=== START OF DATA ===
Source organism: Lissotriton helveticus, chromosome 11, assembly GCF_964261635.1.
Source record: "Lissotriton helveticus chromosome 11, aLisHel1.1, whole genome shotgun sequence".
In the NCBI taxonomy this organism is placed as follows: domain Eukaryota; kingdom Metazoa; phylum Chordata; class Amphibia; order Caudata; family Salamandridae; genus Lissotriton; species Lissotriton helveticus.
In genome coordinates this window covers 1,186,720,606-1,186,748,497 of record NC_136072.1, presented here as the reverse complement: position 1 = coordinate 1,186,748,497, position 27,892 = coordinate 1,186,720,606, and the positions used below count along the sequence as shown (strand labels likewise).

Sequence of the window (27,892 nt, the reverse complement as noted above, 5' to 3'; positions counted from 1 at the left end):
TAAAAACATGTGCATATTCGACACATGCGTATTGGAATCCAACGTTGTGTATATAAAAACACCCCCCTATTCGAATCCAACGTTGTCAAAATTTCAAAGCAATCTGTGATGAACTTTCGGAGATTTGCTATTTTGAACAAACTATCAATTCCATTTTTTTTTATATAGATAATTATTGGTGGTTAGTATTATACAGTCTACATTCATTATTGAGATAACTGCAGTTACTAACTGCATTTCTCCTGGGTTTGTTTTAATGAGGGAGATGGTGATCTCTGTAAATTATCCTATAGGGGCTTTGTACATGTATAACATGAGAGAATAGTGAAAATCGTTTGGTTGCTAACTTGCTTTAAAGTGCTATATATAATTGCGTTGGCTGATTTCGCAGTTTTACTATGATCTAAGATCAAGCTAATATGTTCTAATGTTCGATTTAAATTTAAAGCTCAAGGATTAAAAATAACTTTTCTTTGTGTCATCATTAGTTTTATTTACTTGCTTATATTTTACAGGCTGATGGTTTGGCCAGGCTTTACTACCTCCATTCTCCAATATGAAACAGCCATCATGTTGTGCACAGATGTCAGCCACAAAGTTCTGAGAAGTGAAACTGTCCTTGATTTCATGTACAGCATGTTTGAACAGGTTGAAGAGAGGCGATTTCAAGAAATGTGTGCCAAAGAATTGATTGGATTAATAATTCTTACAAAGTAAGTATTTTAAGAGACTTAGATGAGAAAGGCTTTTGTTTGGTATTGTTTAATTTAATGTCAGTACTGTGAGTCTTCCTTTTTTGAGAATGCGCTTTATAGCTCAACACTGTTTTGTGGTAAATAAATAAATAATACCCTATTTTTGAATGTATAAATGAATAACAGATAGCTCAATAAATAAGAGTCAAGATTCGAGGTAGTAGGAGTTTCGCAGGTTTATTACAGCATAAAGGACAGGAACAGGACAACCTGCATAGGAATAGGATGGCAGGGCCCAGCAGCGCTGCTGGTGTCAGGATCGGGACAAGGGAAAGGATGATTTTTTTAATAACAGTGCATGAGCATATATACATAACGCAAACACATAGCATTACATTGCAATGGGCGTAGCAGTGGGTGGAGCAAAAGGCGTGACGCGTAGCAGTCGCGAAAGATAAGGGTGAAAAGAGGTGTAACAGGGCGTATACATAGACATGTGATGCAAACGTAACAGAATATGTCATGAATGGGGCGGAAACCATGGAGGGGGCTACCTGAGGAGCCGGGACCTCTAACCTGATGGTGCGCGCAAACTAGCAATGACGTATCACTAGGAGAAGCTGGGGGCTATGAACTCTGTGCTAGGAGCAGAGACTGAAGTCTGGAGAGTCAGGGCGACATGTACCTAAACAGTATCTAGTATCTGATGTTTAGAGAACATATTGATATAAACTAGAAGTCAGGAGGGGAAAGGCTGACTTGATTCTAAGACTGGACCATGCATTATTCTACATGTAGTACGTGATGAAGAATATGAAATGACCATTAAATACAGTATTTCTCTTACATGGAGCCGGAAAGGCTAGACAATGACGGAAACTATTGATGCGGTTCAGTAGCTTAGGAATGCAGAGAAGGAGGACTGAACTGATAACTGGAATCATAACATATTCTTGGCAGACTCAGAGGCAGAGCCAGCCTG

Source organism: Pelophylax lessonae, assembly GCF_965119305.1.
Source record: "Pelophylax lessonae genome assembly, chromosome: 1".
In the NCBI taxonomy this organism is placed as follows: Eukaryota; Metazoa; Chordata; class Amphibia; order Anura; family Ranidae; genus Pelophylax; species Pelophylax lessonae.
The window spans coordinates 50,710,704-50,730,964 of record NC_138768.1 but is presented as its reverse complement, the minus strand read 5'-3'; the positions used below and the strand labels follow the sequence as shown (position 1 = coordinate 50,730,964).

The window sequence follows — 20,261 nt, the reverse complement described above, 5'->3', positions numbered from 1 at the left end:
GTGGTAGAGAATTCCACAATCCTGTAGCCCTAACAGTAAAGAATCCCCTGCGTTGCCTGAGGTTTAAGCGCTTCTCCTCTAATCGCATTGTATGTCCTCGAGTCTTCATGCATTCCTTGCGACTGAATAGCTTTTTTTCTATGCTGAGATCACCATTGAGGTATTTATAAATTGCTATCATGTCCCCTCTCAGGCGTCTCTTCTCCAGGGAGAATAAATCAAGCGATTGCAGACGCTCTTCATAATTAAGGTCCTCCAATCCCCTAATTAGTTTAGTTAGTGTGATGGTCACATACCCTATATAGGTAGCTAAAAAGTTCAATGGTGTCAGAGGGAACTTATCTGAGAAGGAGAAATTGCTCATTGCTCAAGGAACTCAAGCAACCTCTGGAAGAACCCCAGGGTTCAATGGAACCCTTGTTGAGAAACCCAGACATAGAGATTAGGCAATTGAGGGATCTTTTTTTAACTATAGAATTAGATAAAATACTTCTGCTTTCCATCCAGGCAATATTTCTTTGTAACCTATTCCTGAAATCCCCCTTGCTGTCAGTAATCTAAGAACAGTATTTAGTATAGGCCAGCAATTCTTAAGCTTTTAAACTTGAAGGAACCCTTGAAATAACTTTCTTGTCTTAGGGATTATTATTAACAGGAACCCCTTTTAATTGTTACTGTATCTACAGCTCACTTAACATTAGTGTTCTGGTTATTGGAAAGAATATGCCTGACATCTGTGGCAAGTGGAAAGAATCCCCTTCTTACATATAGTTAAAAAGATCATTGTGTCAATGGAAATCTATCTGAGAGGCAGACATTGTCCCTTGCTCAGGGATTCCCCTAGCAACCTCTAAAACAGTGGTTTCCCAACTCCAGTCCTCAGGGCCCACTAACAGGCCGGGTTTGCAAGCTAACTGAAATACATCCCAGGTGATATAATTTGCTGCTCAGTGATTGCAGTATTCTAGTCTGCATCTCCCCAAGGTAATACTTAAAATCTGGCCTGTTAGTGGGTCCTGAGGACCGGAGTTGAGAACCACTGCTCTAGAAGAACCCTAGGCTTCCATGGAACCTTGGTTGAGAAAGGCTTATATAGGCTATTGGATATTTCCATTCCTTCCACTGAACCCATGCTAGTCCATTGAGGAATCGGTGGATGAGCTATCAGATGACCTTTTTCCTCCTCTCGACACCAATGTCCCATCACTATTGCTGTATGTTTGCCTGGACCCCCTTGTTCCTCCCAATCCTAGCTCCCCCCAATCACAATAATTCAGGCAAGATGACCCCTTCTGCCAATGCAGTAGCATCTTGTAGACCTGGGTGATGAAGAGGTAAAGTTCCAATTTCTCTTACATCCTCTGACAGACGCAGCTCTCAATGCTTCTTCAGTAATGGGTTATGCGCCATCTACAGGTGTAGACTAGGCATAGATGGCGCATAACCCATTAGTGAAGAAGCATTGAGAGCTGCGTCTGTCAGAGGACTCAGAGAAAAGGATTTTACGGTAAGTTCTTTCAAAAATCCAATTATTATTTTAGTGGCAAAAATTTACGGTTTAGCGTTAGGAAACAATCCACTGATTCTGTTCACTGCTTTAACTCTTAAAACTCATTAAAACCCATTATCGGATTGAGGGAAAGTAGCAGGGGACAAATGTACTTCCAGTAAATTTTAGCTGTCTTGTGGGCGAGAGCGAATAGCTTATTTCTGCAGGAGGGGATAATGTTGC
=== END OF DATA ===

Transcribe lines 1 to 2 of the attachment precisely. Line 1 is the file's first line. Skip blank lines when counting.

Source organism: Lissotriton helveticus, chromosome 11, assembly GCF_964261635.1.
Source record: "Lissotriton helveticus chromosome 11, aLisHel1.1, whole genome shotgun sequence".